So nobody plans on driving anywhere, even those of us used to such conditions.

      I can deal with that. For the half a day it happens.

      Now in Iowa to consider closing… It had to be at least half a foot, and then only if it fell within a very short period of time (like an hour or so) or accompanied by 30+ mph winds causing white out conditions… I remember in January my freshman year in college and they still hadn’t canceled classes during a snowstorm – although if you went chances were you’d find a sign saying your teacher wasn’t there because they didn’t want to get stranded because the INTERSTATE was closed (when teachers were still learning this whole I-N-T-E-R-N-E-T thingy). I don’t really recall ever being canceled for snow there. Once for ice. Once for forecasted -80 below wind chill (-35 actual temperature).

      This is why I love Texas.

  3. Wait. You moved from Iowa and you said “y’all”. And, I’m impressed, you even spelled it correctly! Yes, in the Dallas area here and I pretty much agree with all said, except I only have to add that it irritates me when people who have lived in colder areas think it is not a problem to drive these southern untreated and not-built-for-snow roads (not to mention the idiots than can’t even drive in the rain). It is not the same, people! …as the several dozen semi trucks found sliding around and in jack-knifed positions on Tuesday and Wednesday in the DFW area learned. When they say stay off the roads, they really mean it.

    • I come by the word “y’all” thanks to two of my college summers: once spent working (door-to-door) in Tennessee, one in Alabama.

      Austinites don’t use “y’all” much, because many of us are not Texas (or even Southern) natives.

      One of my husband’s coworkers attempted to leave his slightly hilly neighborhood (Austin is not flat), and his car got stuck on the hill. He had to leave it there until the sun melted the snow that afternoon and just worked from home.

      It, along with a VP of his company who basically said “the roads suck by our building, don’t be stupid” convinced CG to wait for the snow to melt before heading into work on Friday. Prior to that he was scoffing about the people “scared of 1 inch of snow.”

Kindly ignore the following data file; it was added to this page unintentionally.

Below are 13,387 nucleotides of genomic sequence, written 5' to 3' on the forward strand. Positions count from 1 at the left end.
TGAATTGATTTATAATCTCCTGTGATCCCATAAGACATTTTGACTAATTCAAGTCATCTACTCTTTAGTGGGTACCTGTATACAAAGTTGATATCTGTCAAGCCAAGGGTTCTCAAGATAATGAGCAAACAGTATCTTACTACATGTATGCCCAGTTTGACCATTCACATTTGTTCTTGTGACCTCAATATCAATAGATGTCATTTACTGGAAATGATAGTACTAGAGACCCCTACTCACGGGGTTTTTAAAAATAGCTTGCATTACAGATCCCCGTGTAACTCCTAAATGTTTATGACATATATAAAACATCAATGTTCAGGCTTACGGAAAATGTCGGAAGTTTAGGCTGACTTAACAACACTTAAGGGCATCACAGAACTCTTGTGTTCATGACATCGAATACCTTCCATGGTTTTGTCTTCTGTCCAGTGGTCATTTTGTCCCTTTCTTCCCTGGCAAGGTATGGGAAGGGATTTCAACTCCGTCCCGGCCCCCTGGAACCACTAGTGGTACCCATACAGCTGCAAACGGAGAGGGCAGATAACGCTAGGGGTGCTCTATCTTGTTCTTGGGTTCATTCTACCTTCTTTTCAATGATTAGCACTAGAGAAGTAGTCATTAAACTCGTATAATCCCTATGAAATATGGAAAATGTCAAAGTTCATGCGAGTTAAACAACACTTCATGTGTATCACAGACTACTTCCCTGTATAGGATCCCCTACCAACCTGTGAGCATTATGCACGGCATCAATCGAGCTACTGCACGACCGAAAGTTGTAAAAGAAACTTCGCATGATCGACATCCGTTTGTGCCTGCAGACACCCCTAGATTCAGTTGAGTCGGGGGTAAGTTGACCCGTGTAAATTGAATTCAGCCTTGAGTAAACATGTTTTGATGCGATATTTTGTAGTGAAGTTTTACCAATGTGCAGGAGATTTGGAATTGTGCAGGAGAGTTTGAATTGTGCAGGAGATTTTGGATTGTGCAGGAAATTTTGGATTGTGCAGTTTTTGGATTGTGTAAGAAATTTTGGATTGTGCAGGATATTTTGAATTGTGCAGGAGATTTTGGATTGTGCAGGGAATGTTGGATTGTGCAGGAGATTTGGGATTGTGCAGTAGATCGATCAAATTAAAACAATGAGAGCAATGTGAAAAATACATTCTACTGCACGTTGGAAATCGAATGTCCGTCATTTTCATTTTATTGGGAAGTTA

4. Lori says:

    HAHAHAHA!! I am fraking laughing because you are SO right? Seriously, we just had ice and people started going home at NOON yesterday even though the storm was not even to arrive until 10pm! And then, it did not even arrive!

    I laughed and laughed at the all day coverage of our dry city hovering around 32 today. It was really quite pathetic!

    • That’s what really gets me – the people that totally overreact, buy out the grocery stores, and head home to “prepare” for an inch of snow (forecasted to melt later that day) the day before it even happens.

      Or canceling snow on the threat of it.

      The snow that most of the time, doesn’t make an appearance.

  5. Christina says:

    We are pretty silly Kelly but I just love it. I could never handle Iowa, never, ha!

  6. Cori says:

    Seattle is the same way when it comes to snow … we completely shut down and it becomes a state of emergency…all for like 2″ of snow 😀

    • I’ve never been there, but to me, that far north = snow. It’s so weird to think of it as mild.

      Anything shutting down for that little snow was unfathomable to my born-and-raised-in-Iowa self. Until I moved to Texas.

      Now I get it.

      Thanks for reading!

  7. marinasleeps says:

    hey … I was scared for my life. One inch here is like 12 inches in Iowa!
    Dude … seriously it felt like the end of the world in Texas